Bus shelter on one platform...

...the rather more ornate original station building on the other platform!

LNWR 230 004 is about to pass through the level crossing

[1] Vic Mitchell & Keith Smith, Bletchley to Cambridge (Middleton Press, 2007) Map. X
[2] Ibid. Fig. 38

Barnt Green (BTG)

Barnt Green is a junction station at the summit of the Lickey Incline in Worcestershire between Longbridge and Alvechurch or Bromsgrove. It is on the Cross-City Line and Birmingham-Hereford Line (the former splits off from the latter at Barnt Green).

Type: National Rail
(Birmingham-Hereford &
Cross-City Lines)
Station code: BTG
Opened: 1844
Platforms: 4
The station was opened by the Birmingham & Gloucester Railway in 1844 and later became part of the Midland Railway. In 1859 the Midland Railway added a branch at Barnt Green through to Redditch.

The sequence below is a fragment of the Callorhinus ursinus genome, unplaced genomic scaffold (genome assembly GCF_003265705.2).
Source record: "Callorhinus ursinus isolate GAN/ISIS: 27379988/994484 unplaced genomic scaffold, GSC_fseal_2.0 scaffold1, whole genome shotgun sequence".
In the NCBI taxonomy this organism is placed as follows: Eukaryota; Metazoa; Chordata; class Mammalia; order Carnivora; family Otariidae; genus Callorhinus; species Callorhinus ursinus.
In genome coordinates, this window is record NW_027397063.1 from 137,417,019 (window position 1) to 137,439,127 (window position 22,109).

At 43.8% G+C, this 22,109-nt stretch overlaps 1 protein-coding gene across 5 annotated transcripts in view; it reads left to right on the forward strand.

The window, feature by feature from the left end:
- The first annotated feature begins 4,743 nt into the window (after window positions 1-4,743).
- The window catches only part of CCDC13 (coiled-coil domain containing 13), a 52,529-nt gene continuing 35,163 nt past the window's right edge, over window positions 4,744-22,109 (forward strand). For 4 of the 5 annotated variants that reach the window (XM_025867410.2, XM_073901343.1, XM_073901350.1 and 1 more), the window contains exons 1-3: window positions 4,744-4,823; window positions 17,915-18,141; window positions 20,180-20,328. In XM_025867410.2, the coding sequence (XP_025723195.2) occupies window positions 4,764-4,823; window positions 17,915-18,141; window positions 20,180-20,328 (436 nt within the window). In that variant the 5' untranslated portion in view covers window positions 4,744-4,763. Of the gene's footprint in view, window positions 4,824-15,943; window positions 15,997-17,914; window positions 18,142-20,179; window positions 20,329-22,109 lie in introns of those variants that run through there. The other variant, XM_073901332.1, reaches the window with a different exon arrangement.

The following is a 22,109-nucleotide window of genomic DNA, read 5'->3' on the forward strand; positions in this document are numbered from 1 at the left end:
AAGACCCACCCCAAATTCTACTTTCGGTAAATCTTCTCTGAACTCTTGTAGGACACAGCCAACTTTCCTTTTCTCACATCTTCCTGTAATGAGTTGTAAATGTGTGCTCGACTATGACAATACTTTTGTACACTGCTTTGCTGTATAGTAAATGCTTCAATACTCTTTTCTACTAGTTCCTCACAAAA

The station originally had staggered platforms with the Northbound platform North of the junction and the other two platforms. The Redditch branch was initially single line throughout but the section at Barnt Green was doubled in 1894 and a fourth platform added. The station achieved it's current layout in 1928 when the Northbound platform was moved to be opposite the Southbound one.

Barnt Green and the Redditch branch were considered for closure under Beeching in the early 1960s. Both survived but with a heavily cut back timetable which lasted until the 1980s with just a handful of trains a day. Barnt Green received a much better service after the launch of the Cross-City Line and it's extension through to Redditch. The Cross-City line was electrified in 1992 though the electrification on the Birmingham-Hereford Line not completed until 2018 with much more regular services to and from Bromsgrove.